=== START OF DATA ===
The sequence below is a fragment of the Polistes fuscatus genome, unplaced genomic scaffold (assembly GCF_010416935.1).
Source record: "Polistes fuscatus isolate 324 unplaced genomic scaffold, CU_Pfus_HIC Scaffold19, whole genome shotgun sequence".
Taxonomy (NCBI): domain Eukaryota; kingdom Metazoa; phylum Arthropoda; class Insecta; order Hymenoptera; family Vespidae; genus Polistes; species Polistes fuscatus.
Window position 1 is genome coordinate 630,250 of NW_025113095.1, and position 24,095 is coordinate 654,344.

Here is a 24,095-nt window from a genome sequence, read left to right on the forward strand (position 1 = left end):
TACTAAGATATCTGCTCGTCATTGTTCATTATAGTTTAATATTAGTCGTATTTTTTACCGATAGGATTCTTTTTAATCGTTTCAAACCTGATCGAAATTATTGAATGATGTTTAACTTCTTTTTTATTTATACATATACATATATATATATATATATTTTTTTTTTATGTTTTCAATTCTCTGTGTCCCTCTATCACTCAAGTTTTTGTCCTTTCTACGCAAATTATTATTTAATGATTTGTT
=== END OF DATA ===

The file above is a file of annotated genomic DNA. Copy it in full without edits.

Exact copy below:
The sequence below is a fragment of the Polistes fuscatus genome, unplaced genomic scaffold (assembly GCF_010416935.1).
Source record: "Polistes fuscatus isolate 324 unplaced genomic scaffold, CU_Pfus_HIC Scaffold19, whole genome shotgun sequence".
Taxonomy (NCBI): domain Eukaryota; kingdom Metazoa; phylum Arthropoda; class Insecta; order Hymenoptera; family Vespidae; genus Polistes; species Polistes fuscatus.
Window position 1 is genome coordinate 630,250 of NW_025113095.1, and position 24,095 is coordinate 654,344.

Here is a 24,095-nt window from a genome sequence, read left to right on the forward strand (position 1 = left end):
TACTAAGATATCTGCTCGTCATTGTTCATTATAGTTTAATATTAGTCGTATTTTTTACCGATAGGATTCTTTTTAATCGTTTCAAACCTGATCGAAATTATTGAATGATGTTTAACTTCTTTTTTATTTATACATATACATATATATATATATATATTTTTTTTTTATGTTTTCAATTCTCTGTGTCCCTCTATCACTCAAGTTTTTGTCCTTTCTACGCAAATTATTATTTAATGATTTGTT